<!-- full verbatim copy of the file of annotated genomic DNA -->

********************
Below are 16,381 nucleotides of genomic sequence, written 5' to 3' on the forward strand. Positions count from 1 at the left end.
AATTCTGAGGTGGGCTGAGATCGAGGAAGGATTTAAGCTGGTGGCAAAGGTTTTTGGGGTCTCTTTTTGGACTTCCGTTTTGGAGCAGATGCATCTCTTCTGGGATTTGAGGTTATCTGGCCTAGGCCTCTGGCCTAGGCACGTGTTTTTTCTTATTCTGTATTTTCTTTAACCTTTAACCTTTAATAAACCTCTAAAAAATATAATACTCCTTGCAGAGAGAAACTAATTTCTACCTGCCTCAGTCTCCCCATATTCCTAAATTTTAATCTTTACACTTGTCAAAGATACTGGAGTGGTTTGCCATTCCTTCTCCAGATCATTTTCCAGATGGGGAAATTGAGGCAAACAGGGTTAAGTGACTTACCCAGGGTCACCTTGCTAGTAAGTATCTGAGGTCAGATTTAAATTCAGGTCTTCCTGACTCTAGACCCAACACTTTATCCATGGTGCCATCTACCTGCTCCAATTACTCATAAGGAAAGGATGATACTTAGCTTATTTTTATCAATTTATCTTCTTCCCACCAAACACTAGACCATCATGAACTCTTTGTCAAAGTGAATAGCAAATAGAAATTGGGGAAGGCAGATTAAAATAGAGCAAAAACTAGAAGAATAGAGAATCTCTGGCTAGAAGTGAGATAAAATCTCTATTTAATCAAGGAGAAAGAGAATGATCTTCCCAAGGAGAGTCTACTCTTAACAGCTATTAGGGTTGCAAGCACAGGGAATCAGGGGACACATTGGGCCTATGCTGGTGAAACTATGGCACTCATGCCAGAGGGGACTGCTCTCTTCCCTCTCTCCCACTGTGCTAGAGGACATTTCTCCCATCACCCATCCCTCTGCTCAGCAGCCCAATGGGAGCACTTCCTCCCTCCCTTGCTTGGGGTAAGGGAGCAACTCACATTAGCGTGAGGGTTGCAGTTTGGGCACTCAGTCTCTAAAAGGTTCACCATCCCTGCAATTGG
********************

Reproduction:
Below are 16,381 nucleotides of genomic sequence, written 5' to 3' on the forward strand. Positions count from 1 at the left end.
AATTCTGAGGTGGGCTGAGATCGAGGAAGGATTTAAGCTGGTGGCAAAGGTTTTTGGGGTCTCTTTTTGGACTTCCGTTTTGGAGCAGATGCATCTCTTCTGGGATTTGAGGTTATCTGGCCTAGGCCTCTGGCCTAGGCACGTGTTTTTTCTTATTCTGTATTTTCTTTAACCTTTAACCTTTAATAAACCTCTAAAAAATATAATACTCCTTGCAGAGAGAAACTAATTTCTACCTGCCTCAGTCTCCCCATATTCCTAAATTTTAATCTTTACACTTGTCAAAGATACTGGAGTGGTTTGCCATTCCTTCTCCAGATCATTTTCCAGATGGGGAAATTGAGGCAAACAGGGTTAAGTGACTTACCCAGGGTCACCTTGCTAGTAAGTATCTGAGGTCAGATTTAAATTCAGGTCTTCCTGACTCTAGACCCAACACTTTATCCATGGTGCCATCTACCTGCTCCAATTACTCATAAGGAAAGGATGATACTTAGCTTATTTTTATCAATTTATCTTCTTCCCACCAAACACTAGACCATCATGAACTCTTTGTCAAAGTGAATAGCAAATAGAAATTGGGGAAGGCAGATTAAAATAGAGCAAAAACTAGAAGAATAGAGAATCTCTGGCTAGAAGTGAGATAAAATCTCTATTTAATCAAGGAGAAAGAGAATGATCTTCCCAAGGAGAGTCTACTCTTAACAGCTATTAGGGTTGCAAGCACAGGGAATCAGGGGACACATTGGGCCTATGCTGGTGAAACTATGGCACTCATGCCAGAGGGGACTGCTCTCTTCCCTCTCTCCCACTGTGCTAGAGGACATTTCTCCCATCACCCATCCCTCTGCTCAGCAGCCCAATGGGAGCACTTCCTCCCTCCCTTGCTTGGGGTAAGGGAGCAACTCACATTAGCGTGAGGGTTGCAGTTTGGGCACTCAGTCTCTAAAAGGTTCACCATCCCTGCAATTGG